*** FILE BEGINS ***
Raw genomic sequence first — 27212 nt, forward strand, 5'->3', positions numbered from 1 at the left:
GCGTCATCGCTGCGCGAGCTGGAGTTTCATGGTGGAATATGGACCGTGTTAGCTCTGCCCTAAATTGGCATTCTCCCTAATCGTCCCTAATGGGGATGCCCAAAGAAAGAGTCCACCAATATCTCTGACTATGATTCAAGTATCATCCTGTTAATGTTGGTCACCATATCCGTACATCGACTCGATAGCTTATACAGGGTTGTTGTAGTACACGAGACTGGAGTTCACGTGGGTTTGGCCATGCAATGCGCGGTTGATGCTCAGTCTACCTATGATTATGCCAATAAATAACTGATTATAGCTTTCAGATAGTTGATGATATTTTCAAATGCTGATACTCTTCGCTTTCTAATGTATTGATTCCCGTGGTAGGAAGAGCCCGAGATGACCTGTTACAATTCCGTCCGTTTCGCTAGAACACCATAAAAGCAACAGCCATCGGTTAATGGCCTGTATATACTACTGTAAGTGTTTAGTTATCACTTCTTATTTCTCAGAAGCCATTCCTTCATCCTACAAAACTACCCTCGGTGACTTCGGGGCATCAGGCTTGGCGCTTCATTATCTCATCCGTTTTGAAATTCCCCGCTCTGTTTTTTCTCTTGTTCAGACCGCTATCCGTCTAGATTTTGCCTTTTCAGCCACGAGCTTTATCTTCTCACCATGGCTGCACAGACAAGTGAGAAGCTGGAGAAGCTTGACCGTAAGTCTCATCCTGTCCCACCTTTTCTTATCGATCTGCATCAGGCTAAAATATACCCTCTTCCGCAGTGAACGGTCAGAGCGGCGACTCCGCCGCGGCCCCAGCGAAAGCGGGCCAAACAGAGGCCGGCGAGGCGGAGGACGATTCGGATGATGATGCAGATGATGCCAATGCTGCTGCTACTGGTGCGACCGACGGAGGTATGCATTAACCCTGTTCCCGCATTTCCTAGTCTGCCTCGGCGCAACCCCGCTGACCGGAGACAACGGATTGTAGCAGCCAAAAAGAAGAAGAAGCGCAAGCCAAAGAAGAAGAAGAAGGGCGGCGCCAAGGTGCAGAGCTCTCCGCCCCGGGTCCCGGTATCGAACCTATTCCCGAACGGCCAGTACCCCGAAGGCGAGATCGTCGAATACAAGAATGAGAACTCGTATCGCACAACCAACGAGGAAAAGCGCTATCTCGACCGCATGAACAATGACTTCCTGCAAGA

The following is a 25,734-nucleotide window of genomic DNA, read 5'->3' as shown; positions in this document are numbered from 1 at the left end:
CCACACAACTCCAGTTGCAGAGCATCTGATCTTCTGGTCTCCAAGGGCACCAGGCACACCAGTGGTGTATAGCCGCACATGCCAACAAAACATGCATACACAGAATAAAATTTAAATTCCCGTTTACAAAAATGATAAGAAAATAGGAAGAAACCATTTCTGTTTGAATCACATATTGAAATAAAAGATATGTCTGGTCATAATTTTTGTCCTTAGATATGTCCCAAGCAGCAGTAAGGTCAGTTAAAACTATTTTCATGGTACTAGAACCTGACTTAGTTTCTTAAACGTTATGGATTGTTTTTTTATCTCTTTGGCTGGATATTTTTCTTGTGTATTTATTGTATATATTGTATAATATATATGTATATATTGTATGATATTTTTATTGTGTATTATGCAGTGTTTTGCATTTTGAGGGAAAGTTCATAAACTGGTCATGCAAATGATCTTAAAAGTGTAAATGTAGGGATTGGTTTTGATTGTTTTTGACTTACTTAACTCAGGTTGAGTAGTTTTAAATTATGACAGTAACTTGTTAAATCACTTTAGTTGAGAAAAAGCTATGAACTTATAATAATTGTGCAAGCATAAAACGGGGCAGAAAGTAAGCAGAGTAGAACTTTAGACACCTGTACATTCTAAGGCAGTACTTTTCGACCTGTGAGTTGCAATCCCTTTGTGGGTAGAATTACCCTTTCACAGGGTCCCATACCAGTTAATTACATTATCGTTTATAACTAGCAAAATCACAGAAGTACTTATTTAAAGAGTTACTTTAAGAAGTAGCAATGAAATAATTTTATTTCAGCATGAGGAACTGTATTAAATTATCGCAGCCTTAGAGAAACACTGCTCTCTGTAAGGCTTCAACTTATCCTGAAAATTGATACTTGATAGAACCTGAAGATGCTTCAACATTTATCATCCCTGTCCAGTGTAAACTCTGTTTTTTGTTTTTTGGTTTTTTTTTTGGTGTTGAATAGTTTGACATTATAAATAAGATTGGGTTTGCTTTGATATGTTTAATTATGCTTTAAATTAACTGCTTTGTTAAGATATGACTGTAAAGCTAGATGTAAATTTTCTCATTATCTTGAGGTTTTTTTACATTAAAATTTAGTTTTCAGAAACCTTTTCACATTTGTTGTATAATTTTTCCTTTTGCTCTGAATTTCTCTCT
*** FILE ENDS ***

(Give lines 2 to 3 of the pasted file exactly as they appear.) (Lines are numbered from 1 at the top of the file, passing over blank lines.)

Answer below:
GCGTCATCGCTGCGCGAGCTGGAGTTTCATGGTGGAATATGGACCGTGTTAGCTCTGCCCTAAATTGGCATTCTCCCTAATCGTCCCTAATGGGGATGCCCAAAGAAAGAGTCCACCAATATCTCTGACTATGATTCAAGTATCATCCTGTTAATGTTGGTCACCATATCCGTACATCGACTCGATAGCTTATACAGGGTTGTTGTAGTACACGAGACTGGAGTTCACGTGGGTTTGGCCATGCAATGCGCGGTTGATGCTCAGTCTACCTATGATTATGCCAATAAATAACTGATTATAGCTTTCAGATAGTTGATGATATTTTCAAATGCTGATACTCTTCGCTTTCTAATGTATTGATTCCCGTGGTAGGAAGAGCCCGAGATGACCTGTTACAATTCCGTCCGTTTCGCTAGAACACCATAAAAGCAACAGCCATCGGTTAATGGCCTGTATATACTACTGTAAGTGTTTAGTTATCACTTCTTATTTCTCAGAAGCCATTCCTTCATCCTACAAAACTACCCTCGGTGACTTCGGGGCATCAGGCTTGGCGCTTCATTATCTCATCCGTTTTGAAATTCCCCGCTCTGTTTTTTCTCTTGTTCAGACCGCTATCCGTCTAGATTTTGCCTTTTCAGCCACGAGCTTTATCTTCTCACCATGGCTGCACAGACAAGTGAGAAGCTGGAGAAGCTTGACCGTAAGTCTCATCCTGTCCCACCTTTTCTTATCGATCTGCATCAGGCTAAAATATACCCTCTTCCGCAGTGAACGGTCAGAGCGGCGACTCCGCCGCGGCCCCAGCGAAAGCGGGCCAAACAGAGGCCGGCGAGGCGGAGGACGATTCGGATGATGATGCAGATGATGCCAATGCTGCTGCTACTGGTGCGACCGACGGAGGTATGCATTAACCCTGTTCCCGCATTTCCTAGTCTGCCTCGGCGCAACCCCGCTGACCGGAGACAACGGATTGTAGCAGCCAAAAAGAAGAAGAAGCGCAAGCCAAAGAAGAAGAAGAAGGGCGGCGCCAAGGTGCAGAGCTCTCCGCCCCGGGTCCCGGTATCGAACCTATTCCCGAACGGCCAGTACCCCGAAGGCGAGATCGTCGAATACAAGAATGAGAACTCGTATCGCACAACCAACGAGGAAAAGCGCTATCTCGACCGCATGAACAATGACTTCCTGCAAGA

The following is a 25,734-nucleotide window of genomic DNA, read 5'->3' as shown; positions in this document are numbered from 1 at the left end: